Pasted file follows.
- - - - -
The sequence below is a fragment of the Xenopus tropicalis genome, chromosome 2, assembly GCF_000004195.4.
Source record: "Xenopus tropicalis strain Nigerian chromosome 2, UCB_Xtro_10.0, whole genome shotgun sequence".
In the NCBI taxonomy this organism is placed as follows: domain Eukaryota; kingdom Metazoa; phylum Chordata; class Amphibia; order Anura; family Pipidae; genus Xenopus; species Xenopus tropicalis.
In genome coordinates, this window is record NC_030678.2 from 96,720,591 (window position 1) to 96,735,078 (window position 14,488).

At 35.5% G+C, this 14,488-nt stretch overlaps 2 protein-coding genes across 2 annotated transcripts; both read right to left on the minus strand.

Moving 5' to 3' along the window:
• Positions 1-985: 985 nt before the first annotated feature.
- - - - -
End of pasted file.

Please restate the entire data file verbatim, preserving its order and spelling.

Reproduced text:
The sequence below is a fragment of the Xenopus tropicalis genome, chromosome 2, assembly GCF_000004195.4.
Source record: "Xenopus tropicalis strain Nigerian chromosome 2, UCB_Xtro_10.0, whole genome shotgun sequence".
In the NCBI taxonomy this organism is placed as follows: domain Eukaryota; kingdom Metazoa; phylum Chordata; class Amphibia; order Anura; family Pipidae; genus Xenopus; species Xenopus tropicalis.
In genome coordinates, this window is record NC_030678.2 from 96,720,591 (window position 1) to 96,735,078 (window position 14,488).

At 35.5% G+C, this 14,488-nt stretch overlaps 2 protein-coding genes across 2 annotated transcripts; both read right to left on the minus strand.

Moving 5' to 3' along the window:
• Positions 1-985: 985 nt before the first annotated feature.